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  • 1
    ISSN: 1520-6882
    Source: ACS Legacy Archives
    Topics: Chemistry and Pharmacology
    Type of Medium: Electronic Resource
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  • 2
    ISSN: 0020-7608
    Keywords: Computational Chemistry and Molecular Modeling ; Atomic, Molecular and Optical Physics
    Source: Wiley InterScience Backfile Collection 1832-2000
    Topics: Chemistry and Pharmacology
    Notes: The weak hydrogen bonded systems H2CO⃛HX (X = F, Cl, Br, and I) have been studied by means of ab initio MO method with pseudopotential approximation. The stabilization energies of these hydrogen bonds are 8.96, 4.12, 3.00, and 2.21 kcal/mol, respectively. The interaction eneraction energies are farther decomposed according to Morokuma's energy decomposing scheme. It is found that the title complexes are mainly electrostatic, although the contribution of charge transfer is also significant.
    Additional Material: 4 Ill.
    Type of Medium: Electronic Resource
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  • 3
    Publication Date: 2011-04-15
    Description: 〈br /〉〈span class="detail_caption"〉Notes: 〈/span〉Fu, Yi -- Lakowicz, Joseph R -- England -- Nature. 2011 Apr 14;472(7342):178-9. doi: 10.1038/472178a.〈br /〉〈span class="detail_caption"〉Record origin:〈/span〉 〈a href="http://www.ncbi.nlm.nih.gov/pubmed/21490666" target="_blank"〉PubMed〈/a〉
    Keywords: Gases/chemistry ; Molecular Conformation ; Motion ; Polymers/*chemistry ; Solvents/chemistry ; Spectrum Analysis/*methods
    Print ISSN: 0028-0836
    Electronic ISSN: 1476-4687
    Topics: Biology , Chemistry and Pharmacology , Medicine , Natural Sciences in General , Physics
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  • 4
    Publication Date: 2012-06-09
    Description: Radial glial cells are the primary neural progenitor cells in the developing neocortex. Consecutive asymmetric divisions of individual radial glial progenitor cells produce a number of sister excitatory neurons that migrate along the elongated radial glial fibre, resulting in the formation of ontogenetic columns. Moreover, sister excitatory neurons in ontogenetic columns preferentially develop specific chemical synapses with each other rather than with nearby non-siblings. Although these findings provide crucial insight into the emergence of functional columns in the neocortex, little is known about the basis of this lineage-dependent assembly of excitatory neuron microcircuits at single-cell resolution. Here we show that transient electrical coupling between radially aligned sister excitatory neurons regulates the subsequent formation of specific chemical synapses in the neocortex. Multiple-electrode whole-cell recordings showed that sister excitatory neurons preferentially form strong electrical coupling with each other rather than with adjacent non-sister excitatory neurons during early postnatal stages. This preferential coupling allows selective electrical communication between sister excitatory neurons, promoting their action potential generation and synchronous firing. Interestingly, although this electrical communication largely disappears before the appearance of chemical synapses, blockade of the electrical communication impairs the subsequent formation of specific chemical synapses between sister excitatory neurons in ontogenetic columns. These results suggest a strong link between lineage-dependent transient electrical coupling and the assembly of precise excitatory neuron microcircuits in the neocortex.〈br /〉〈br /〉〈a href="https://www.ncbi.nlm.nih.gov/pmc/articles/PMC3599787/" target="_blank"〉〈img src="https://static.pubmed.gov/portal/portal3rc.fcgi/4089621/img/3977009" border="0"〉〈/a〉   〈a href="https://www.ncbi.nlm.nih.gov/pmc/articles/PMC3599787/" target="_blank"〉This paper as free author manuscript - peer-reviewed and accepted for publication〈/a〉〈br /〉〈br /〉〈span class="detail_caption"〉Notes: 〈/span〉Yu, Yong-Chun -- He, Shuijin -- Chen, She -- Fu, Yinghui -- Brown, Keith N -- Yao, Xing-Hua -- Ma, Jian -- Gao, Kate P -- Sosinsky, Gina E -- Huang, Kun -- Shi, Song-Hai -- R01 DA024681/DA/NIDA NIH HHS/ -- R01 GM065937/GM/NIGMS NIH HHS/ -- R01 GM072881/GM/NIGMS NIH HHS/ -- R01DA024681/DA/NIDA NIH HHS/ -- R01GM065947/GM/NIGMS NIH HHS/ -- R21 MH083624/MH/NIMH NIH HHS/ -- R21MH083624/MH/NIMH NIH HHS/ -- R21NS072483/NS/NINDS NIH HHS/ -- England -- Nature. 2012 May 2;486(7401):113-7. doi: 10.1038/nature10958.〈br /〉〈span class="detail_caption"〉Author address: 〈/span〉Institute of Neurobiology, State Key Laboratory of Medical Neurobiology, Fudan University, 138 Yixueyuan Road, Shanghai 200032, China. ycyu@fudan.edu.cn〈br /〉〈span class="detail_caption"〉Record origin:〈/span〉 〈a href="http://www.ncbi.nlm.nih.gov/pubmed/22678291" target="_blank"〉PubMed〈/a〉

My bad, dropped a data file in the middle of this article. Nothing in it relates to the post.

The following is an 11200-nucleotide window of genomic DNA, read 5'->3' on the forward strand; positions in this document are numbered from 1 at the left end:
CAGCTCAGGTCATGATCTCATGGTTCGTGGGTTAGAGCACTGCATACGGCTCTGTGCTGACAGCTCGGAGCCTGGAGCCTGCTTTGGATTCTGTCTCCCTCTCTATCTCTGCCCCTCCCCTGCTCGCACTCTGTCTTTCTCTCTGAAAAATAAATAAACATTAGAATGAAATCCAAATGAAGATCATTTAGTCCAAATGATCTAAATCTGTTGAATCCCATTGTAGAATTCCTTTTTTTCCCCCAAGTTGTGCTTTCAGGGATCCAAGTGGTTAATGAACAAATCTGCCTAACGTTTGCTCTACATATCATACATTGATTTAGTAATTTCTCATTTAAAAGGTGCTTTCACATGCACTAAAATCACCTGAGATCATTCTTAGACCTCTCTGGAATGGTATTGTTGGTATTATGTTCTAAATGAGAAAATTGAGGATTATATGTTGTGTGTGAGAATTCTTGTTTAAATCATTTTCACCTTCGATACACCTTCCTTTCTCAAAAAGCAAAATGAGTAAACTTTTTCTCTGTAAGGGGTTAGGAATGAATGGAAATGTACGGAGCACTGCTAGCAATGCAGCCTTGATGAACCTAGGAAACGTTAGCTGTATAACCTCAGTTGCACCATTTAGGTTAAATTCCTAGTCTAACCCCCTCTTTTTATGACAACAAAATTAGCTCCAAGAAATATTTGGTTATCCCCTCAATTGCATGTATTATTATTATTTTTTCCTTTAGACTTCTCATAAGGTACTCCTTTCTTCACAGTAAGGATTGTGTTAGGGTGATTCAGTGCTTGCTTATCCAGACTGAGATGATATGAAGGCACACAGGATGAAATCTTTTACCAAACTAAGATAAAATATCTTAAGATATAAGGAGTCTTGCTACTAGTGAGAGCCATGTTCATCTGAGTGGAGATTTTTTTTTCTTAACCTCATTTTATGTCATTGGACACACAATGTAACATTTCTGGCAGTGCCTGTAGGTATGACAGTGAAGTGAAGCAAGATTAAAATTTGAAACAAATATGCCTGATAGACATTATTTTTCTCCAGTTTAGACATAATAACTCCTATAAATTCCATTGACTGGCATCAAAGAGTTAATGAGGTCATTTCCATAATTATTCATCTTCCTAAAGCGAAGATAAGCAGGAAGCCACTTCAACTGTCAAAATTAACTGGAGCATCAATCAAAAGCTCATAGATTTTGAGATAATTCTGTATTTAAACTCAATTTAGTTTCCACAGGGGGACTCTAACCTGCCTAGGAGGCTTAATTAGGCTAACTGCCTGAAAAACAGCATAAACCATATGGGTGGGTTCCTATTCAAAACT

Keywords: Action Potentials/drug effects ; Animals ; Animals, Newborn ; *Cell Lineage ; *Electric Conductivity ; Electrical Synapses/metabolism/*physiology ; Gap Junctions/drug effects/*metabolism ; Meclofenamic Acid/pharmacology ; Mice ; Models, Neurological ; Neocortex/*cytology ; Neurons/*cytology/drug effects/*physiology ; Synaptic Transmission
    Print ISSN: 0028-0836
    Electronic ISSN: 1476-4687